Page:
The Māori Party would set up a separate Māori Parliament among other constitutional changes as outlined in its Mana Motuhake policy.
Party co-leader John Tamihere announced the policy, which focuses on Te Tiriti o Waitangi, this morning at Waitangi.
The Māori Party would:
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• Establish a Māori Parliament.
• Register all Māori to the Māori Electoral Roll, and ensure Māori can switch between the Māori and general roll at any time.
• Implement constitutional change in line with the 2016 Matike Mai report, encouraging discussion between Māori leadership groups.
• Return conservation land to iwi, including camping grounds.
• Establish a Waitangi Parliamentary Commissioner to be jointly appointed by tangata whenua and the Crown.
• Entrench the Māori electoral seats.
• Reduce party vote threshold to 2.5 per cent.
• End "full and final" settlements and "large natural groupings", ensuring smaller hapū and iwi can have rights recognised.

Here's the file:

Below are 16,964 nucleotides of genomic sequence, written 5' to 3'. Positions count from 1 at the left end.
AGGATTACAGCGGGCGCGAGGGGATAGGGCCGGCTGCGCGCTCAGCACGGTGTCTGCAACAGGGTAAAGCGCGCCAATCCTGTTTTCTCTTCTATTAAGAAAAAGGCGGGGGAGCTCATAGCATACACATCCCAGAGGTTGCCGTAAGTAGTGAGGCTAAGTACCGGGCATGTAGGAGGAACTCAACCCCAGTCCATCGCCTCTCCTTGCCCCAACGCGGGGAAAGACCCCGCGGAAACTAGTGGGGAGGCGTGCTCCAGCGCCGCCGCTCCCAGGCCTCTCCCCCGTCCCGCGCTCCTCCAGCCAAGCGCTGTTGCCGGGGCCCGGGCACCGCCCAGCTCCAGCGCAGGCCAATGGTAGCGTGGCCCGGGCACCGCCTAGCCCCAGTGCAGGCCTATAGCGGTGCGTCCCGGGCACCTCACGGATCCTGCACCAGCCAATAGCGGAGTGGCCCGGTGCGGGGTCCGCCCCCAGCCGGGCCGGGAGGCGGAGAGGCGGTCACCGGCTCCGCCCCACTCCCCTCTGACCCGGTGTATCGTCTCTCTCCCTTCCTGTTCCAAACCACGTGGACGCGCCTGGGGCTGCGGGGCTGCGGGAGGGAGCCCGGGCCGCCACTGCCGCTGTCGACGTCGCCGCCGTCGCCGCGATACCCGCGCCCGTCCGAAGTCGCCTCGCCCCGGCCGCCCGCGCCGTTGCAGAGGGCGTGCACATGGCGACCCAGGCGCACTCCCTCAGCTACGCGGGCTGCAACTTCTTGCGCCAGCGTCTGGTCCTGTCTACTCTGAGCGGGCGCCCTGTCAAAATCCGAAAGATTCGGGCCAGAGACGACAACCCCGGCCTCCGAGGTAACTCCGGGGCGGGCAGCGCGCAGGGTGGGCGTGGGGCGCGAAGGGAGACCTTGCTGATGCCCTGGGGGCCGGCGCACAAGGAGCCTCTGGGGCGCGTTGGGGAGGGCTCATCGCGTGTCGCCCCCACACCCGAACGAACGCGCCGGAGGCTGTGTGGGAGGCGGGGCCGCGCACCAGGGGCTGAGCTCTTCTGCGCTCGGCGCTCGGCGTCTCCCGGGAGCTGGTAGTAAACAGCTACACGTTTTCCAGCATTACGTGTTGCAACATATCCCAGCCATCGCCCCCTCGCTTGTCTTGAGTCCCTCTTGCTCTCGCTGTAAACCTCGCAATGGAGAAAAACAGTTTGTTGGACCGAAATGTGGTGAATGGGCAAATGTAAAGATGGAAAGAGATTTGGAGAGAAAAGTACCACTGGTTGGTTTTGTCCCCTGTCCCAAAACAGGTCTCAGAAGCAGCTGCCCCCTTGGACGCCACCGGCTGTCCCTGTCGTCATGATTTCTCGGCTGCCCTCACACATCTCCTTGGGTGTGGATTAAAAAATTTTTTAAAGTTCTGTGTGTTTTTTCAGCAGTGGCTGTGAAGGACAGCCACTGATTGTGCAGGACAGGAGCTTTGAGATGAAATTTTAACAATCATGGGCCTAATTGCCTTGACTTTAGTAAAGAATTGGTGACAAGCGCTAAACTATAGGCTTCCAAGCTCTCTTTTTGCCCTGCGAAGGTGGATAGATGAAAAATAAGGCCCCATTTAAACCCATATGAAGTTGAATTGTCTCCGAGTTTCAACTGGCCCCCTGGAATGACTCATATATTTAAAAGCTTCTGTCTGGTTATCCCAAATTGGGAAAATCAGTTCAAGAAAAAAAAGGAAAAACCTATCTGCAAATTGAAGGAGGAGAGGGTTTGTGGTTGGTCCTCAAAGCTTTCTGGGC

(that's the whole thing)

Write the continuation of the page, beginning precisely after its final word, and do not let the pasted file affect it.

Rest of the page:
• Waitangi Tribunal Recommendations to be binding on the Crown.
• Insert relativity clauses into all settlements to ensure all iwi have parity with Ngāi Tahu and Tainui.
• Remove racist provision that allows for local council decisions to establish Māori wards.
Tamihere said it was a 25-year strategy, and the party's policies were aiming to break Māori out of welfare dependency and build a Māori middle class.
"We must move from poverty to employment. Only we Māori can bring that change," he said.
Documents released along with the policy said the party would "look toward a Republic" to ensure the Treaty is embedded in the Bill of Rights.
"We all want what was contracted for in Treaty to be delivered," Tamihere said. "Our policies are designed by Māori for Māori to Māori."